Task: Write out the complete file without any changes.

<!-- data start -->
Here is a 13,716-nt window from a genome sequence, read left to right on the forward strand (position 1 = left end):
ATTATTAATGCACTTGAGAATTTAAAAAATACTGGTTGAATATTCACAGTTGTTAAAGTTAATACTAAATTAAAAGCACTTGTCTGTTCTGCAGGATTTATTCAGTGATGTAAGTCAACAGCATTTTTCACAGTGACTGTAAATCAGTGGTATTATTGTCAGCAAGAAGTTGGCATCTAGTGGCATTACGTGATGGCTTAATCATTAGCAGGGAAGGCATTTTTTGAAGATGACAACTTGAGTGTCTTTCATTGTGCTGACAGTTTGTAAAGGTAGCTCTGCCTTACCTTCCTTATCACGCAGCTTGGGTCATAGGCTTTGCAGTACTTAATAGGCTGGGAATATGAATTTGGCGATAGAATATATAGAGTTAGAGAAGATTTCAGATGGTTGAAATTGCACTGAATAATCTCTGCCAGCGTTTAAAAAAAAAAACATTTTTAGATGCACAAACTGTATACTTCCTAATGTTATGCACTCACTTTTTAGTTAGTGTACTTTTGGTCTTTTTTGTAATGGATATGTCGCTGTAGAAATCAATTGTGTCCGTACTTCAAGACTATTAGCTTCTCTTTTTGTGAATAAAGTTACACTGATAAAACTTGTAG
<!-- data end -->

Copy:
Here is a 13,716-nt window from a genome sequence, read left to right on the forward strand (position 1 = left end):
ATTATTAATGCACTTGAGAATTTAAAAAATACTGGTTGAATATTCACAGTTGTTAAAGTTAATACTAAATTAAAAGCACTTGTCTGTTCTGCAGGATTTATTCAGTGATGTAAGTCAACAGCATTTTTCACAGTGACTGTAAATCAGTGGTATTATTGTCAGCAAGAAGTTGGCATCTAGTGGCATTACGTGATGGCTTAATCATTAGCAGGGAAGGCATTTTTTGAAGATGACAACTTGAGTGTCTTTCATTGTGCTGACAGTTTGTAAAGGTAGCTCTGCCTTACCTTCCTTATCACGCAGCTTGGGTCATAGGCTTTGCAGTACTTAATAGGCTGGGAATATGAATTTGGCGATAGAATATATAGAGTTAGAGAAGATTTCAGATGGTTGAAATTGCACTGAATAATCTCTGCCAGCGTTTAAAAAAAAAAACATTTTTAGATGCACAAACTGTATACTTCCTAATGTTATGCACTCACTTTTTAGTTAGTGTACTTTTGGTCTTTTTTGTAATGGATATGTCGCTGTAGAAATCAATTGTGTCCGTACTTCAAGACTATTAGCTTCTCTTTTTGTGAATAAAGTTACACTGATAAAACTTGTAG